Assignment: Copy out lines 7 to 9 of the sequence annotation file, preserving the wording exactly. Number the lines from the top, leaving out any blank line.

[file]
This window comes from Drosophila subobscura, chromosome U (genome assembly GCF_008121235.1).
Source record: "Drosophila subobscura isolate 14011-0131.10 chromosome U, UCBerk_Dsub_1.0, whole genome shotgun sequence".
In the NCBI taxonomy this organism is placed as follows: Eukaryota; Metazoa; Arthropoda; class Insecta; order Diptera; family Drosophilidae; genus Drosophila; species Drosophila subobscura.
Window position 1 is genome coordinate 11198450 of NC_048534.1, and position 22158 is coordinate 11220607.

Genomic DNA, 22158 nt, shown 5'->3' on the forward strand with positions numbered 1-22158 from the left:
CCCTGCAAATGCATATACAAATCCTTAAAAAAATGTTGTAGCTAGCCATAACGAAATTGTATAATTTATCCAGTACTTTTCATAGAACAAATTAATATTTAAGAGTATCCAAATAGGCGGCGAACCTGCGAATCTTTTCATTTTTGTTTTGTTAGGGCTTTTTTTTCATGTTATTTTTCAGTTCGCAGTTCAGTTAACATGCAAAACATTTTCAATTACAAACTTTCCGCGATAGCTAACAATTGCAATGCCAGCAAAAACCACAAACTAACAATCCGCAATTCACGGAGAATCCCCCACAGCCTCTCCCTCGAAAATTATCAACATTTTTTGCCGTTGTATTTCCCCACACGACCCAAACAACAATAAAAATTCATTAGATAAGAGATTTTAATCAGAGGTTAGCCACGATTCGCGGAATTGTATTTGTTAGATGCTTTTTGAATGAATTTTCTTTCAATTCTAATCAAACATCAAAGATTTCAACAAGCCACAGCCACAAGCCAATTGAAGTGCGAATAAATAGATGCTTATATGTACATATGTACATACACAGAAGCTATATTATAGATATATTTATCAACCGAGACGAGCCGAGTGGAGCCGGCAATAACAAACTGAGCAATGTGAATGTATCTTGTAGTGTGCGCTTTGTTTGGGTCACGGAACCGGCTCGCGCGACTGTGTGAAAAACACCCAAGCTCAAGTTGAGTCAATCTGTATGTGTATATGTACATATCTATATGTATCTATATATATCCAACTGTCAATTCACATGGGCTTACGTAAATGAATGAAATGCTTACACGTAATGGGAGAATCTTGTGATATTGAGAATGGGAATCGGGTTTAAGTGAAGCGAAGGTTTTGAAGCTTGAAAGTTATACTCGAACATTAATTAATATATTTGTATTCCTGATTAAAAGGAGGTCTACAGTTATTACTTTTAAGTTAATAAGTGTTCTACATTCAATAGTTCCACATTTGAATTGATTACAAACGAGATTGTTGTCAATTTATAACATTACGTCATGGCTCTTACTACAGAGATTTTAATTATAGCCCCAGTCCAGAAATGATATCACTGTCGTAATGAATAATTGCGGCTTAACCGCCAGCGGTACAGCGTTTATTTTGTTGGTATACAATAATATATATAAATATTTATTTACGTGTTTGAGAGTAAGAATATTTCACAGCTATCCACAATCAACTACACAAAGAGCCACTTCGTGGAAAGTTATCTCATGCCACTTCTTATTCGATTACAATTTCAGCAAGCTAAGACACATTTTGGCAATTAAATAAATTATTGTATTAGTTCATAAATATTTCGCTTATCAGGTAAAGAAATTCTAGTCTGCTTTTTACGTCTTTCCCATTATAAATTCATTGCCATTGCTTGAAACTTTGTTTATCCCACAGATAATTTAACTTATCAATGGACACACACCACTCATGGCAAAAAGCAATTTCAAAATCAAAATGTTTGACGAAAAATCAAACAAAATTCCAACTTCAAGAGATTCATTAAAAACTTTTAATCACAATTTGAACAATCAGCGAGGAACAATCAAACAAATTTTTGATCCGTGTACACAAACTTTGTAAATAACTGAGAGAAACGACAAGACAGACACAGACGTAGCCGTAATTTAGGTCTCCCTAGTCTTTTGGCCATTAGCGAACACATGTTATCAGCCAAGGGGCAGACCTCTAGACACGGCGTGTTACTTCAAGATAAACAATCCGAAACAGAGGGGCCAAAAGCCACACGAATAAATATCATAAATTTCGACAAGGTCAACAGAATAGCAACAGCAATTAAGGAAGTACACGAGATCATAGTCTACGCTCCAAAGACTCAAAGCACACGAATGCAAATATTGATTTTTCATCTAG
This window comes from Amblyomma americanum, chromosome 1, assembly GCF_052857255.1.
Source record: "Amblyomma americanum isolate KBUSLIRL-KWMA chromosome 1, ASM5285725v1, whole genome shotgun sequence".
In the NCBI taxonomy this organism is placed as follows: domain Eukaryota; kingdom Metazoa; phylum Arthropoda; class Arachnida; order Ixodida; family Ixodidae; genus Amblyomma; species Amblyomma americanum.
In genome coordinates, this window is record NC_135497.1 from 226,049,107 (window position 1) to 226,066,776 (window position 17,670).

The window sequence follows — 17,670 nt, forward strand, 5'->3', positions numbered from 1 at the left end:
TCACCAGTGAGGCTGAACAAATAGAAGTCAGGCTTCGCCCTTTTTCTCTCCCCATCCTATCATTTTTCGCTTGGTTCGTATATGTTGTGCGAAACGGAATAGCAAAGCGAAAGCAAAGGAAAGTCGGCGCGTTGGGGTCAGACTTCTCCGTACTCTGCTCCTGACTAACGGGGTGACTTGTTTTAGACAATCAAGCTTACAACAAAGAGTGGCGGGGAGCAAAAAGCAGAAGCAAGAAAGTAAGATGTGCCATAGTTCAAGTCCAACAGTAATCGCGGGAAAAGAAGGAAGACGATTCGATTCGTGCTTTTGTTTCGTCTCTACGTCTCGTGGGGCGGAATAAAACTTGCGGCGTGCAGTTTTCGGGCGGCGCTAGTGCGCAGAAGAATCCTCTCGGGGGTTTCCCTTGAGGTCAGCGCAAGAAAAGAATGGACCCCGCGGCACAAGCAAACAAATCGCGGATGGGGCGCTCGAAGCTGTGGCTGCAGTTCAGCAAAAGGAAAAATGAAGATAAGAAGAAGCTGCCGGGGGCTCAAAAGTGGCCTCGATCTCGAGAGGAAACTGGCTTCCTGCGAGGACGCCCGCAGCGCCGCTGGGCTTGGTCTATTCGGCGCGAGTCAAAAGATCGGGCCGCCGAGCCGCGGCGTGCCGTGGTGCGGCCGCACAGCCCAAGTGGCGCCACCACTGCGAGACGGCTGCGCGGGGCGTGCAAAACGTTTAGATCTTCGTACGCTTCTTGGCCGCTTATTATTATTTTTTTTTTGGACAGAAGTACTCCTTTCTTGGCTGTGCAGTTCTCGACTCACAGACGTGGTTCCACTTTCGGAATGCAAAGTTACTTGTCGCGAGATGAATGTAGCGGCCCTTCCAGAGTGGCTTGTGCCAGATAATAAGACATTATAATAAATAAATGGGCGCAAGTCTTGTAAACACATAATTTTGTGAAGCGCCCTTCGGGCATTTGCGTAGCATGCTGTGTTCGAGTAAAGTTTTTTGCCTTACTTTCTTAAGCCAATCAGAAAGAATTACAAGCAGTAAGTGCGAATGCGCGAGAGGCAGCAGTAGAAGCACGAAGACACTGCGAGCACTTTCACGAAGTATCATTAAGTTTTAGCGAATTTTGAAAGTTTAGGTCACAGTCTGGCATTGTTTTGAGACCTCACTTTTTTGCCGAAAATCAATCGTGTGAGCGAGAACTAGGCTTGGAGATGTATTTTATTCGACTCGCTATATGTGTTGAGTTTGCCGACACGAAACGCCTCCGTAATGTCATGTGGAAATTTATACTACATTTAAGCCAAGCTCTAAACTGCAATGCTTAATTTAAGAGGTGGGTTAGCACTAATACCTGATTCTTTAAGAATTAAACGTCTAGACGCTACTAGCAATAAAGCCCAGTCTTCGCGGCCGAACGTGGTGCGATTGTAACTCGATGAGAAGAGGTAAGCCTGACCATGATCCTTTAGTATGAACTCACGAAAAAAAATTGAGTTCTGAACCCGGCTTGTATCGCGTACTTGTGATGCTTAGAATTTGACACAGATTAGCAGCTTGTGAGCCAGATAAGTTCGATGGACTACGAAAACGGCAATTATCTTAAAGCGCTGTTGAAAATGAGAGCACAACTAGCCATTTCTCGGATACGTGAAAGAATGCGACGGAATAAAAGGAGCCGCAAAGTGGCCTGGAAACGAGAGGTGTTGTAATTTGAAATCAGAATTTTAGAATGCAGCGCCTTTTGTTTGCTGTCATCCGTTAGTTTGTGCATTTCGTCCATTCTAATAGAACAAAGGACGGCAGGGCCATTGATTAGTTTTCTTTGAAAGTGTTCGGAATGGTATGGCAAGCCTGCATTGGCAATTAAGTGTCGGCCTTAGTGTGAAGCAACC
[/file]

This window comes from Amblyomma americanum, chromosome 1, assembly GCF_052857255.1.
Source record: "Amblyomma americanum isolate KBUSLIRL-KWMA chromosome 1, ASM5285725v1, whole genome shotgun sequence".
In the NCBI taxonomy this organism is placed as follows: domain Eukaryota; kingdom Metazoa; phylum Arthropoda; class Arachnida; order Ixodida; family Ixodidae; genus Amblyomma; species Amblyomma americanum.